In a typical first session with a student, I create academic goals for the subject that are SMART. SMART is an acronym for Specific, Measurable, Action-oriented, Realistic, and Timed. This session serves as a guide for how the remainder of the sessions will be managed and how the student should be progressing along in the days between sessions. These SMART goals also give students very specific and realistic expectations as to how their hard work will pay off in the end of the term or year.
How can you help a student become an independent learner?
Students can become independent learners by learning to ask the right questions. In my tutoring sessions, especially in sessions on exam preparation, I like to ask students to practice anticipating the questions their professors may ask. If I can help the student create an exam question from class materials and notes, and then allow the student to seek out the answer to the best of his or her ability, he or she will be able to repeat this process independently. This process is popular in graduate school but it is also an important one for learning outside the classroom because there are no pre-formed study guides for life's unanswered questions.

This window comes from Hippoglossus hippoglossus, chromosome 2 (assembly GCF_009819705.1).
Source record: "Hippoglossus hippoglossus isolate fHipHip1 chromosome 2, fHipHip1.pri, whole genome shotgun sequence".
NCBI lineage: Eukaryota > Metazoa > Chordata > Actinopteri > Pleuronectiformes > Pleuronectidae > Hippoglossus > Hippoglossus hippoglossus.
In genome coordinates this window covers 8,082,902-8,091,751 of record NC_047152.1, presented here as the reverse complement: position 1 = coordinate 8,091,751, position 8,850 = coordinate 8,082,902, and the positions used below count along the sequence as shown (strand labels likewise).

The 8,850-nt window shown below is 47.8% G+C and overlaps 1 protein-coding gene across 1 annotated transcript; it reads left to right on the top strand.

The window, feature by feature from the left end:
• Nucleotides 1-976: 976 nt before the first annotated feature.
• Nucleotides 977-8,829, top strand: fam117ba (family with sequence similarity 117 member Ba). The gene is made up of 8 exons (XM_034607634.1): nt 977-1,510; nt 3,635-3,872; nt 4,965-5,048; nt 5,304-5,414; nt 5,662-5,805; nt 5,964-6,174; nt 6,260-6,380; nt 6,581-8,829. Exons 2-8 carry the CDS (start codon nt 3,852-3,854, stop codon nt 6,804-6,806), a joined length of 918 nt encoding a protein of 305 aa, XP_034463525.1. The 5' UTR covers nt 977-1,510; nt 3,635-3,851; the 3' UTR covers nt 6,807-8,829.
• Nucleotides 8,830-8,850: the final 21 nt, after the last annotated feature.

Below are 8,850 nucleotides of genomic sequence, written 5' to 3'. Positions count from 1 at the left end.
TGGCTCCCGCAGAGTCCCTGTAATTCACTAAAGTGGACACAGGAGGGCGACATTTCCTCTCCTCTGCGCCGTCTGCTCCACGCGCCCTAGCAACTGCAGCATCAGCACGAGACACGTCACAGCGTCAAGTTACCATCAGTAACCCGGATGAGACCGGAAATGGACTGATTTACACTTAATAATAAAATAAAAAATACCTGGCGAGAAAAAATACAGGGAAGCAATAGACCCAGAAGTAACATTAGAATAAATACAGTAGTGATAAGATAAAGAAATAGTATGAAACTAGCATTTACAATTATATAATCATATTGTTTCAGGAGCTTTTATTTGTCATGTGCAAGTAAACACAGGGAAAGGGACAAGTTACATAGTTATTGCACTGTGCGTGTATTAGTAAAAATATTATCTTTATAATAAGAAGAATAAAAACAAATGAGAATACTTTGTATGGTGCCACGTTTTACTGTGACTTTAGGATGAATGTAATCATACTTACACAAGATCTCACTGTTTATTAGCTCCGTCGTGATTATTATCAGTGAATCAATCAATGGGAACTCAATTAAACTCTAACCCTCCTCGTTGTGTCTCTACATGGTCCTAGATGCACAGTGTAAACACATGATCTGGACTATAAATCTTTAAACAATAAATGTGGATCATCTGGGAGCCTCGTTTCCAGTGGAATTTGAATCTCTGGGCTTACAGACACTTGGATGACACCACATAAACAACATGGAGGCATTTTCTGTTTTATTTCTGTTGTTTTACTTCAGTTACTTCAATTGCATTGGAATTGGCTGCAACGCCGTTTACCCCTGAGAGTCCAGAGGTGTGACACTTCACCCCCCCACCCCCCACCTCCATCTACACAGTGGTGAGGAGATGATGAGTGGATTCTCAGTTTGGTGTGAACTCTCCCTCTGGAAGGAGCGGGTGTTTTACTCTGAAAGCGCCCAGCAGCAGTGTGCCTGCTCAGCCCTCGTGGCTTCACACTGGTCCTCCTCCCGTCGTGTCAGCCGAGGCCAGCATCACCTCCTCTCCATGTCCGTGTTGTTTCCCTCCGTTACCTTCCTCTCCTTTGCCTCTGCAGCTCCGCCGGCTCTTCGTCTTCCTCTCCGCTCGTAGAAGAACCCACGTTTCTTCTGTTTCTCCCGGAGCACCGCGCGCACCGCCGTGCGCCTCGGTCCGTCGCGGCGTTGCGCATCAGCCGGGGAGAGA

How would you help a student stay motivated?
My approach to keeping students motivated is two-fold: Be happy and stay SMART. First, I am always available by phone or email for quick questions or inspiration. I am a firm believer in the power of positive thinking and in the idea that sometimes all it takes is a little extra encouragement. Second, I believe SMART goals are super helpful in keeping a student self-motivated because the goals are so specific and action-oriented that it takes away the sense of being overwhelmed or not knowing where to start. Motivation comes easy with a warm smile and action steps!
If a student has difficulty learning a skill or concept, what would you do?
The best thing to do when a student has difficulty learning a skill or concept is to go back to the basics and walk through up to the point of confusion. Once the point of confusion is isolated, it can be explained in detail and hopefully dismantled. For example, in tutoring for Spanish composition, if I constantly notice difficulty with transitioning between tenses, I would first speak to the student about tenses outside of a full body written composition, do some smaller practice exercises until the concept seemed to take hold a bit more, and then see how the composition writing came out.
How do you help students who are struggling with reading comprehension?